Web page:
Research talk:Characterization of articles by mobile readership
- @Ironholds: I created this research project page. I'm unsure whether we should do our work/conversations on subpages or the talk page or something else. How have you done research using Meta before? Runner1928 (talk) 21:46, 10 December 2015 (UTC)
Brainstorming and data exploration
Ironholds (talk · contribs) placed the following data on GitHub: "article", "views", "rank", "project", "access", "year", "month", "day". We've restricted "project" to be en.wikipedia for this phase. There are 89468 rows.
We have two dependent variables: integer "views" and ordinal "rank". We have several independent variables: the "project" + "article" identifier, qualified by "access" method and "year" + "month" + "day" time series data.
All rows are from year 2015 and month 11. Day frequencies range from 2971 to 2988. "access" frequencies for mobile-web is 29903, mobile-app is 29827, and desktop is 29738. Grouping by both access method and day, we have a range of frequencies from 983 to 1000. These are all close enough to avoid undesirable effects.
View counts are more interesting.
- count: 89468
- mean: 13946.970448
- std: 253910.674431
- min: 134
- 25%: 345
- 50%: 5485
- 75%: 8071
- max: 14084684
But it turns out that mobile-app views have an order of magnitude fewer views across all percentiles. We'll have to decide if we want to sum the two mobile views or keep them separate.
- comparison of summary statistics for mobile and non-mobile pageviews
- are there any pages that should be removed? e.g., 'Main_Page', or '-', or anything else?
- eyeball the article titles and see if we can spot any interesting patterns
- I hope to grab Wikidata instance-of information for better data here
- I'd argue for summing mobile-web and mobile-app, yep. I'd advocate for removing both of those examples, particularly because "-" is ambiguously a bug; it's an article, sure, but it's also the character for "no field value" in HDFS :P.
- One thing I'd recommend is trying to cluster. So, I have a fear with this data which is that automated traffic could be driving some of the pages, and it could be automated traffic we're not identifying, that's in with the user data. The good news is that one of the really easy heuristics to use to identify this is traffic massively biased towards the desktop or mobile platform. The bad news is we're looking for that kind of bias here ;p. So I'd be interested to try clustering the delta between mobile and desktop in the hope that we see essentially 3 clusters; one, with a very high delta, which is probably automata, a second, with a moderate delta, which is hopefully the thing we're actually interested in, and a third that represents the content both groups are interested in. If we see that pattern we can actually test the underlying data to make sure the first group is automata by inspecting the rows server-side, so we can defend eliminating that group pretty solidly. Ironholds (talk) 14:51, 24 January 2016 (UTC)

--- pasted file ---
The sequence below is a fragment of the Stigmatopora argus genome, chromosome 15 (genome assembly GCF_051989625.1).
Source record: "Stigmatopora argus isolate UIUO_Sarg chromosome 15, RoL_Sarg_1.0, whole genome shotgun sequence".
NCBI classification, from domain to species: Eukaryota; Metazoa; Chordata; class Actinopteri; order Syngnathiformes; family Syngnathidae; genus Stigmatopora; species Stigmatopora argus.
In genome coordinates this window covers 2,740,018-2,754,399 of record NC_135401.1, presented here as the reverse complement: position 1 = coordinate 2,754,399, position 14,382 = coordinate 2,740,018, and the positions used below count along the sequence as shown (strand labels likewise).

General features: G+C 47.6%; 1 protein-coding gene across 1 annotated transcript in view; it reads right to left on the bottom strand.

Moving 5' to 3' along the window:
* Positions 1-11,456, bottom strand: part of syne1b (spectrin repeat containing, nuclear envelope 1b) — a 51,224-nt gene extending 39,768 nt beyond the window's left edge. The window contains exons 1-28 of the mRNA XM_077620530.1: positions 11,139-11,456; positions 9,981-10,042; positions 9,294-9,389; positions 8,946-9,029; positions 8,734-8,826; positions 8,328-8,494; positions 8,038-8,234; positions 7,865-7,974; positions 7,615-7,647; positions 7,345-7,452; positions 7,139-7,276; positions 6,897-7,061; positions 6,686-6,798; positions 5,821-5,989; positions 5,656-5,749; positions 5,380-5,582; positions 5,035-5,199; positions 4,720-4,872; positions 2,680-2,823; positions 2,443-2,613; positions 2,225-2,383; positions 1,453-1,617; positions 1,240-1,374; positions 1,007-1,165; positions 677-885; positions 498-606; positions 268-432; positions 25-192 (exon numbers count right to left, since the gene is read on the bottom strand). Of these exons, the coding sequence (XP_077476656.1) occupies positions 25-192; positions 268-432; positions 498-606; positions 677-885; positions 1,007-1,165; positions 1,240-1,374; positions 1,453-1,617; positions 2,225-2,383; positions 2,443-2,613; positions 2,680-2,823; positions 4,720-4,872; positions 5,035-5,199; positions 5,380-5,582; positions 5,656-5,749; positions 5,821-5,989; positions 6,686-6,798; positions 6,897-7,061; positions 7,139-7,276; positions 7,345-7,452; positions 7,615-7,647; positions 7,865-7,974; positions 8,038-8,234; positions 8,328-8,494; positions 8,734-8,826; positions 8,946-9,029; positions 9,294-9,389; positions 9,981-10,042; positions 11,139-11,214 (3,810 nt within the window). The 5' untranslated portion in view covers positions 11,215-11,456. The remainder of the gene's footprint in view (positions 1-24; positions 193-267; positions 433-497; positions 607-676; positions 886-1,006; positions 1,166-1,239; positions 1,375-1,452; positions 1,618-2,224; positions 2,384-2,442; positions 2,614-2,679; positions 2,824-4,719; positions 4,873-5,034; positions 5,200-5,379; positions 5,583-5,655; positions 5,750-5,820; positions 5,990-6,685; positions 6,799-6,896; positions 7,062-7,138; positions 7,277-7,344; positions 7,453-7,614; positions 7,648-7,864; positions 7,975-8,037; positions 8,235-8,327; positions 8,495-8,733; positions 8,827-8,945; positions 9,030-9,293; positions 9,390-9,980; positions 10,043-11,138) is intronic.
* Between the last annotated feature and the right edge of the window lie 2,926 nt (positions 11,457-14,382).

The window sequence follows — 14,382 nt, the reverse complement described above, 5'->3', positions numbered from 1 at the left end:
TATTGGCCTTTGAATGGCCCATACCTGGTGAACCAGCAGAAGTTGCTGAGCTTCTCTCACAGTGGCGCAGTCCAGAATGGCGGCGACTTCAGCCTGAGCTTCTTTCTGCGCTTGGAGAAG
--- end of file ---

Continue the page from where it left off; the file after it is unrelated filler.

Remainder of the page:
The pageview counts themselves don't contain enough information to cluster pages. We can obtain extraneous information from Wikidata and probably elsewhere. Possible facets include:
- instance-of and subclass-of: is there a difference between the sort of things people read on mobile versus desktop?
- country, country of origin, and the other country properties: do readers use mobile devices to look at articles grouped by nationality differently?
- date properties: are mobile devices used more to look up articles describing recent events and new items?
- are we actually using clustering methods (K-means, etc) or using the word clustering to mean faceting?